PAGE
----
TRUST in the BBC remains as big an issue today as it was three years ago, when Donalda MacKinnon took over as the broadcaster’s director in Scotland, according to the SNP’s deputy leader.

Keith Brown was speaking exclusively to The National after MacKinnon announced yesterday that she was standing down.

She became the first woman to hold the most powerful broadcasting job in Scotland when she was formally appointed in December 2016.

In an interview with The National shortly after she was appointed, MacKinnon said she saw part of her mission as regaining audience trust after criticism of the BBC’s coverage of the 2014 independence referendum.

“We take pride in the fact that the majority of our audiences still trust the BBC,” she said.

“However, there is a significant number still in Scotland whose trust we lost and I think there’s still a bit of work to be done in that regard. I think it’s part of my mission to try and address these perceptions, which may have led to that loss of trust. I don’t agree with some who maintain that our coverage was biased and lacking in impartiality. I think there’s evidence over the years of coverage – it wasn’t just in the run-up to the referendum although, of course, it did become quite heated at that point.

“Did we get it wrong, did our focus slip sometimes on either side of what was a very binary decision?

“Of course we could have – we’re human beings at the end of the day, but I do believe there was no conspiracy.”

READ MORE: 10 times Donalda MacKinnon didn't 'win back trust' at BBC Scotland

Brown yesterday wished MacKinnon well and said he appreciated her efforts – including overseeing the launch of the new BBC Scotland channel.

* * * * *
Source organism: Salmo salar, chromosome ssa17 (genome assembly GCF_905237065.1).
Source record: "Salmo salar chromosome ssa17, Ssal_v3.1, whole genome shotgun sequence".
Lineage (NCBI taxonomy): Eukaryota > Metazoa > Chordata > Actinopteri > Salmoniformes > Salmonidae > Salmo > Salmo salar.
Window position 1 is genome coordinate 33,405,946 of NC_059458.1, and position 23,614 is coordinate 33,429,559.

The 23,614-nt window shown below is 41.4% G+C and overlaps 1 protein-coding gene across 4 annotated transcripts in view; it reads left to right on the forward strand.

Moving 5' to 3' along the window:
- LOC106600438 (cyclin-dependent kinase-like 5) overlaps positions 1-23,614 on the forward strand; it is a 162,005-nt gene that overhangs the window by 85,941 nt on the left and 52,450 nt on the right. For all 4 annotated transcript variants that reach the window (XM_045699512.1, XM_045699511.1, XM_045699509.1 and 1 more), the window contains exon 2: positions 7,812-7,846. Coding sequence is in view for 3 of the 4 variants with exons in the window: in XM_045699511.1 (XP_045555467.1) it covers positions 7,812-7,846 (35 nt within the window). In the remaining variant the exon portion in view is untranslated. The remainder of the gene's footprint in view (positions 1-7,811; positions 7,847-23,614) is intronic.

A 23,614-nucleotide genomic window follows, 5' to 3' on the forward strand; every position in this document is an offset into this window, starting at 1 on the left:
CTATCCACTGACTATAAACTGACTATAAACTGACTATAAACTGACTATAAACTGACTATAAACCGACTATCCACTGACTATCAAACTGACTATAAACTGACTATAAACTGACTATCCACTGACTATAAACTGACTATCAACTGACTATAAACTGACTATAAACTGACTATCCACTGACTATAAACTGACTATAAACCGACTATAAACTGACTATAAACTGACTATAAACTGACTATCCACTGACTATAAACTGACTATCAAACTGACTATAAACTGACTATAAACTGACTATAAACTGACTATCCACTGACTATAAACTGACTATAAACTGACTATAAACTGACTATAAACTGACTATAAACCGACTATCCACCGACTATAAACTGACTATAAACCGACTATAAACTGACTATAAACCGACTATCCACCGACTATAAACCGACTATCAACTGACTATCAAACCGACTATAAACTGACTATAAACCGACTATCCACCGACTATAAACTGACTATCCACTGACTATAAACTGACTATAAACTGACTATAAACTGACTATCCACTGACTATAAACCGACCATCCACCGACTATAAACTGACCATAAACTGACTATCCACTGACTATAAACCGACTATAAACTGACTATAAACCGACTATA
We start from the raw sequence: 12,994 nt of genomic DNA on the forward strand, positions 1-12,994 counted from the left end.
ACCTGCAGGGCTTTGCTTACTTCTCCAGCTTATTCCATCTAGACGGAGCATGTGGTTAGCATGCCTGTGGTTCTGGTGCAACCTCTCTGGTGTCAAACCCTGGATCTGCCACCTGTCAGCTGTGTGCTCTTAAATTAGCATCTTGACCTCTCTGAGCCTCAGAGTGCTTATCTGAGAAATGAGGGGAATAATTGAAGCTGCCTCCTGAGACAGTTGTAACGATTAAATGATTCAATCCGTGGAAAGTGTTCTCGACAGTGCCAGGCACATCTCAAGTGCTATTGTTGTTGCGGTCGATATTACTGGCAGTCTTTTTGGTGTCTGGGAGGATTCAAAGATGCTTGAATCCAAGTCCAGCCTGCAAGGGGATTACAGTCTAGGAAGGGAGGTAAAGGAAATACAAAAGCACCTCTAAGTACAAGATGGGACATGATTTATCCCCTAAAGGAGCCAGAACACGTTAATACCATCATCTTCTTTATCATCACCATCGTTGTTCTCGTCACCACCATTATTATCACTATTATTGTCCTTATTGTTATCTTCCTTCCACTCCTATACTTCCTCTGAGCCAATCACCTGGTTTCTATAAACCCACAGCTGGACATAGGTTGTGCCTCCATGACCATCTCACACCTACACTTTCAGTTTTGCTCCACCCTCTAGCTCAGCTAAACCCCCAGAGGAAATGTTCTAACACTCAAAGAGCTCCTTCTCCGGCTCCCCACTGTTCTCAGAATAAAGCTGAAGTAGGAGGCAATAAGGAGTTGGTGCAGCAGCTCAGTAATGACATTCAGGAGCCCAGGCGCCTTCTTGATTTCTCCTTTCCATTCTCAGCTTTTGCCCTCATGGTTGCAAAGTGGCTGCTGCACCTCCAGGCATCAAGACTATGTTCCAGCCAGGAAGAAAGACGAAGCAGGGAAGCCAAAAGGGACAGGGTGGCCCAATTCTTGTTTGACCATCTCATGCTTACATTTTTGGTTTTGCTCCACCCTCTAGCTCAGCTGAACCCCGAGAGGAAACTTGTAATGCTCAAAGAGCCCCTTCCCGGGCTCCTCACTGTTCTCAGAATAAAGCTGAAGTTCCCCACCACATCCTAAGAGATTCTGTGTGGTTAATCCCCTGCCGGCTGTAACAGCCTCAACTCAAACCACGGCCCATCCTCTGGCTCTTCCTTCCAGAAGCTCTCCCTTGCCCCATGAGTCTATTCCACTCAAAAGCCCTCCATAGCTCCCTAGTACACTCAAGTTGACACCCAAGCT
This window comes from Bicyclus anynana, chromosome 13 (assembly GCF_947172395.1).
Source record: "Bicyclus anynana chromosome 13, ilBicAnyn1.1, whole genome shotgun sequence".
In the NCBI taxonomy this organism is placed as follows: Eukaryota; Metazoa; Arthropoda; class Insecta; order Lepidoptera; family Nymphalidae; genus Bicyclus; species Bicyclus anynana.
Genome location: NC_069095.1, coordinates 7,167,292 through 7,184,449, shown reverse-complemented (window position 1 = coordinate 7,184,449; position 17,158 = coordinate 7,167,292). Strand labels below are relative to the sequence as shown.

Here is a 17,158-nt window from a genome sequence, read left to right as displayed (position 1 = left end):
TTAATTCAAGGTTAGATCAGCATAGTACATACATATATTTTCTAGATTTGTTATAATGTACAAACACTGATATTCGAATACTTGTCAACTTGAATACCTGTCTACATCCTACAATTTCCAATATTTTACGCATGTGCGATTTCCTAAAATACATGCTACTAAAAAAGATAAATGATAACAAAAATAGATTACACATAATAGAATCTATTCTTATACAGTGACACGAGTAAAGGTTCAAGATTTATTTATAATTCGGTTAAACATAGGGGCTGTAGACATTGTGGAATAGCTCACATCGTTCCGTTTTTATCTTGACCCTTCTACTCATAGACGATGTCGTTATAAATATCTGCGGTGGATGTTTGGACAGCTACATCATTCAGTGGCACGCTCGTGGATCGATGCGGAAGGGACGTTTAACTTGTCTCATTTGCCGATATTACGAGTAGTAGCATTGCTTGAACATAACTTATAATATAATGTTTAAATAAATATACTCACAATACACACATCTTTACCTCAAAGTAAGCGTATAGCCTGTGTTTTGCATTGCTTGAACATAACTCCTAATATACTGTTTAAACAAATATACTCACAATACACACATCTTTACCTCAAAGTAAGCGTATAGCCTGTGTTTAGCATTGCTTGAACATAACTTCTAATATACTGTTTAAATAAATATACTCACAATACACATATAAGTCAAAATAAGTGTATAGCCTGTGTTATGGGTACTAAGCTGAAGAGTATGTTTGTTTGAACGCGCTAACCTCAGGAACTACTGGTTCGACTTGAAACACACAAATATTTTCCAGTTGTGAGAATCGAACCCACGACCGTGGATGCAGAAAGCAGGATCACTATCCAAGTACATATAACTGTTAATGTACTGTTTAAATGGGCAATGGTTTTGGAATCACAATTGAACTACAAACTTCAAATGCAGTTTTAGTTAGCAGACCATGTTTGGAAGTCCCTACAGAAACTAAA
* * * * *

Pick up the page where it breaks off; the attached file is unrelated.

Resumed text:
He told The National: “But, as noted by Donalda when she took the job three years ago, many people in Scotland lost trust in the BBC in 2014 ­– and this remains a major issue for the BBC in Scotland today.

“Fact is this major credibility problem hasn’t been adequately addressed by the BBC at all.

“The broadcaster has a long way to go in regaining trust.”

Brown added: “It will only be possible to do so with far greater autonomy and appropriate funding for BBC Scotland without interference by BBC bosses in London.”

During her tenure as director, MacKinnon was responsible for online editorial content, as well as radio and television, and oversaw the creation of the new BBC Scotland TV channel and its main news programme The Nine.

She will retire from the role in autumn, and said she had planned this when taking the job as she turns 60 this year.

A BBC spokesperson said: “As Donalda pointed out in her original interview with The National, the majority of our audiences trust the BBC.

“That remains the case and recent Ofcom reports, including its report into BBC News and Current Affairs last year, stated that the broadcaster has maintained its reputation among most people for trusted and accurate reporting.

“In Scotland, our news offer for audiences has been significantly increased with the launch of The Nine, and all of our journalists report the news in line with our guidance on impartiality, accuracy and fairness.

“As Ofcom itself points out, the regulator has never upheld a complaint against the BBC on the grounds of impartiality.”